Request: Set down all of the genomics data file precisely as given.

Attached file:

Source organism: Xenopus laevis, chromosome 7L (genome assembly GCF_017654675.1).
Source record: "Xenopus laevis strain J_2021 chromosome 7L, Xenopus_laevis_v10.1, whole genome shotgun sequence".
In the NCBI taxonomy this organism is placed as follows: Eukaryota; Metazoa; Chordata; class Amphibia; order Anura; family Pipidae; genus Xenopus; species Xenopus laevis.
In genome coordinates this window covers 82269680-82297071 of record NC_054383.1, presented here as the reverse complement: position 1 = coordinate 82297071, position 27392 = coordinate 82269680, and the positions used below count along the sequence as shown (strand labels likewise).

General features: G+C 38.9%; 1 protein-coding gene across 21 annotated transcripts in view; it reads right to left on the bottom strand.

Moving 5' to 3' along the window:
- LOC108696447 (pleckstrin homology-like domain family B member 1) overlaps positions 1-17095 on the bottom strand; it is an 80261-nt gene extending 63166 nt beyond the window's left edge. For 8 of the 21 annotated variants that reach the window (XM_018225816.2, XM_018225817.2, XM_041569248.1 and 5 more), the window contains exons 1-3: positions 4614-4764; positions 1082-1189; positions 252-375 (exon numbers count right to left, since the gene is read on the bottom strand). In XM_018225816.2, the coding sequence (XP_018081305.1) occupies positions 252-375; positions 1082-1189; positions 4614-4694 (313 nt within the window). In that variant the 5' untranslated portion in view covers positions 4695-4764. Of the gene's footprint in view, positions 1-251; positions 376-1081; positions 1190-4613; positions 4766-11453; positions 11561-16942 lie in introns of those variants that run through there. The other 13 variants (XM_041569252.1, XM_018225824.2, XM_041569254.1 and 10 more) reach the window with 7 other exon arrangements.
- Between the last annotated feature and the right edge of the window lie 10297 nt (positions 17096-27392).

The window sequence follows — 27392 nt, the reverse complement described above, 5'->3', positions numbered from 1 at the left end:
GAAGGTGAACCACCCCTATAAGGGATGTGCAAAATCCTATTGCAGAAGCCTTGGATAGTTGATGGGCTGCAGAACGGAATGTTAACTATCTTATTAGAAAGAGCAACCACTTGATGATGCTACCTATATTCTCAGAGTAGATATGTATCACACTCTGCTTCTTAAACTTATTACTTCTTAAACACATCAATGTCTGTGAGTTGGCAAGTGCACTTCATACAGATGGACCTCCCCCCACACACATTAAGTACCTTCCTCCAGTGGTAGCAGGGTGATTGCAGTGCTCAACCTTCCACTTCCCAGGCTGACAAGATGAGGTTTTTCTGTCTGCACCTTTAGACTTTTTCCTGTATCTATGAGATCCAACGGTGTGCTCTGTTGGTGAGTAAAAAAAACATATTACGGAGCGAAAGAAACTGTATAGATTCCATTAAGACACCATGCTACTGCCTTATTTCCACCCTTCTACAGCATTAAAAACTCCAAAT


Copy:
Source organism: Xenopus laevis, chromosome 7L (genome assembly GCF_017654675.1).
Source record: "Xenopus laevis strain J_2021 chromosome 7L, Xenopus_laevis_v10.1, whole genome shotgun sequence".
In the NCBI taxonomy this organism is placed as follows: Eukaryota; Metazoa; Chordata; class Amphibia; order Anura; family Pipidae; genus Xenopus; species Xenopus laevis.
In genome coordinates this window covers 82269680-82297071 of record NC_054383.1, presented here as the reverse complement: position 1 = coordinate 82297071, position 27392 = coordinate 82269680, and the positions used below count along the sequence as shown (strand labels likewise).

General features: G+C 38.9%; 1 protein-coding gene across 21 annotated transcripts in view; it reads right to left on the bottom strand.

Moving 5' to 3' along the window:
- LOC108696447 (pleckstrin homology-like domain family B member 1) overlaps positions 1-17095 on the bottom strand; it is an 80261-nt gene extending 63166 nt beyond the window's left edge. For 8 of the 21 annotated variants that reach the window (XM_018225816.2, XM_018225817.2, XM_041569248.1 and 5 more), the window contains exons 1-3: positions 4614-4764; positions 1082-1189; positions 252-375 (exon numbers count right to left, since the gene is read on the bottom strand). In XM_018225816.2, the coding sequence (XP_018081305.1) occupies positions 252-375; positions 1082-1189; positions 4614-4694 (313 nt within the window). In that variant the 5' untranslated portion in view covers positions 4695-4764. Of the gene's footprint in view, positions 1-251; positions 376-1081; positions 1190-4613; positions 4766-11453; positions 11561-16942 lie in introns of those variants that run through there. The other 13 variants (XM_041569252.1, XM_018225824.2, XM_041569254.1 and 10 more) reach the window with 7 other exon arrangements.
- Between the last annotated feature and the right edge of the window lie 10297 nt (positions 17096-27392).

The window sequence follows — 27392 nt, the reverse complement described above, 5'->3', positions numbered from 1 at the left end:
GAAGGTGAACCACCCCTATAAGGGATGTGCAAAATCCTATTGCAGAAGCCTTGGATAGTTGATGGGCTGCAGAACGGAATGTTAACTATCTTATTAGAAAGAGCAACCACTTGATGATGCTACCTATATTCTCAGAGTAGATATGTATCACACTCTGCTTCTTAAACTTATTACTTCTTAAACACATCAATGTCTGTGAGTTGGCAAGTGCACTTCATACAGATGGACCTCCCCCCACACACATTAAGTACCTTCCTCCAGTGGTAGCAGGGTGATTGCAGTGCTCAACCTTCCACTTCCCAGGCTGACAAGATGAGGTTTTTCTGTCTGCACCTTTAGACTTTTTCCTGTATCTATGAGATCCAACGGTGTGCTCTGTTGGTGAGTAAAAAAAACATATTACGGAGCGAAAGAAACTGTATAGATTCCATTAAGACACCATGCTACTGCCTTATTTCCACCCTTCTACAGCATTAAAAACTCCAAAT